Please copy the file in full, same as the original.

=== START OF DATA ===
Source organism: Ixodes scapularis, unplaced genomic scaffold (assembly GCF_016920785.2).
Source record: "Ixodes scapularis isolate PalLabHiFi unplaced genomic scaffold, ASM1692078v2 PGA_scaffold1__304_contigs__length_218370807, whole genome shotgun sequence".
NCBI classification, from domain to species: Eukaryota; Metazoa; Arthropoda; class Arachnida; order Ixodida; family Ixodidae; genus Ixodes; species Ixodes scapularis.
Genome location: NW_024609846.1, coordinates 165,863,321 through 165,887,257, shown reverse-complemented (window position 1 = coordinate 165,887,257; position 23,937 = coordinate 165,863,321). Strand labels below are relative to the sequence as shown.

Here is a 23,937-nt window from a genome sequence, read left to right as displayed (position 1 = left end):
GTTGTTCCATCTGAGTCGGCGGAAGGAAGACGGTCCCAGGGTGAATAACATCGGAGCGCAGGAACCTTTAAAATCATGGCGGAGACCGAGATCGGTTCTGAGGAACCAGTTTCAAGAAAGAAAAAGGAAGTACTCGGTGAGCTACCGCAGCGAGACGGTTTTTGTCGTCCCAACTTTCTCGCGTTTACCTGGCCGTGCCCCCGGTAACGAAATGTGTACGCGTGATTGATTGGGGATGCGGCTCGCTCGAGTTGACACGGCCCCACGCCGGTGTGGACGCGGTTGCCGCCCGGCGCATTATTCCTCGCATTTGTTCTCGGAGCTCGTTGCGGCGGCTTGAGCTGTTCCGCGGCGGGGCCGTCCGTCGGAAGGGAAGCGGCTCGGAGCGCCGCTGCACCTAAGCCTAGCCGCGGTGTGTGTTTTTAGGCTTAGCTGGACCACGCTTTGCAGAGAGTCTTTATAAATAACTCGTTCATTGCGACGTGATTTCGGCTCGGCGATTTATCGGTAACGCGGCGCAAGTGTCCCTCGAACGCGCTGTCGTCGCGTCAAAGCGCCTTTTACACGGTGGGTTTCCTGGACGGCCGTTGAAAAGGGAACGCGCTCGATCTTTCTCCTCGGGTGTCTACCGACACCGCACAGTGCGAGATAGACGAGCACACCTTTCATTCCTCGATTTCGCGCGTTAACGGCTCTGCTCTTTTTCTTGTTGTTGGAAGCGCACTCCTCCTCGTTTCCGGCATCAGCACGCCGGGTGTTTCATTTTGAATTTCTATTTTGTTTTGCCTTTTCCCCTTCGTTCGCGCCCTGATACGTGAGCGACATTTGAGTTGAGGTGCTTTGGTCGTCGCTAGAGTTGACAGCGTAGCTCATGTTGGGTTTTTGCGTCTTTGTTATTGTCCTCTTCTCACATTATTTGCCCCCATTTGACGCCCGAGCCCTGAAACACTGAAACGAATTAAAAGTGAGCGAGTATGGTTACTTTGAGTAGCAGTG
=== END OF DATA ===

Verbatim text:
Source organism: Ixodes scapularis, unplaced genomic scaffold (assembly GCF_016920785.2).
Source record: "Ixodes scapularis isolate PalLabHiFi unplaced genomic scaffold, ASM1692078v2 PGA_scaffold1__304_contigs__length_218370807, whole genome shotgun sequence".
NCBI classification, from domain to species: Eukaryota; Metazoa; Arthropoda; class Arachnida; order Ixodida; family Ixodidae; genus Ixodes; species Ixodes scapularis.
Genome location: NW_024609846.1, coordinates 165,863,321 through 165,887,257, shown reverse-complemented (window position 1 = coordinate 165,887,257; position 23,937 = coordinate 165,863,321). Strand labels below are relative to the sequence as shown.

Here is a 23,937-nt window from a genome sequence, read left to right as displayed (position 1 = left end):
GTTGTTCCATCTGAGTCGGCGGAAGGAAGACGGTCCCAGGGTGAATAACATCGGAGCGCAGGAACCTTTAAAATCATGGCGGAGACCGAGATCGGTTCTGAGGAACCAGTTTCAAGAAAGAAAAAGGAAGTACTCGGTGAGCTACCGCAGCGAGACGGTTTTTGTCGTCCCAACTTTCTCGCGTTTACCTGGCCGTGCCCCCGGTAACGAAATGTGTACGCGTGATTGATTGGGGATGCGGCTCGCTCGAGTTGACACGGCCCCACGCCGGTGTGGACGCGGTTGCCGCCCGGCGCATTATTCCTCGCATTTGTTCTCGGAGCTCGTTGCGGCGGCTTGAGCTGTTCCGCGGCGGGGCCGTCCGTCGGAAGGGAAGCGGCTCGGAGCGCCGCTGCACCTAAGCCTAGCCGCGGTGTGTGTTTTTAGGCTTAGCTGGACCACGCTTTGCAGAGAGTCTTTATAAATAACTCGTTCATTGCGACGTGATTTCGGCTCGGCGATTTATCGGTAACGCGGCGCAAGTGTCCCTCGAACGCGCTGTCGTCGCGTCAAAGCGCCTTTTACACGGTGGGTTTCCTGGACGGCCGTTGAAAAGGGAACGCGCTCGATCTTTCTCCTCGGGTGTCTACCGACACCGCACAGTGCGAGATAGACGAGCACACCTTTCATTCCTCGATTTCGCGCGTTAACGGCTCTGCTCTTTTTCTTGTTGTTGGAAGCGCACTCCTCCTCGTTTCCGGCATCAGCACGCCGGGTGTTTCATTTTGAATTTCTATTTTGTTTTGCCTTTTCCCCTTCGTTCGCGCCCTGATACGTGAGCGACATTTGAGTTGAGGTGCTTTGGTCGTCGCTAGAGTTGACAGCGTAGCTCATGTTGGGTTTTTGCGTCTTTGTTATTGTCCTCTTCTCACATTATTTGCCCCCATTTGACGCCCGAGCCCTGAAACACTGAAACGAATTAAAAGTGAGCGAGTATGGTTACTTTGAGTAGCAGTG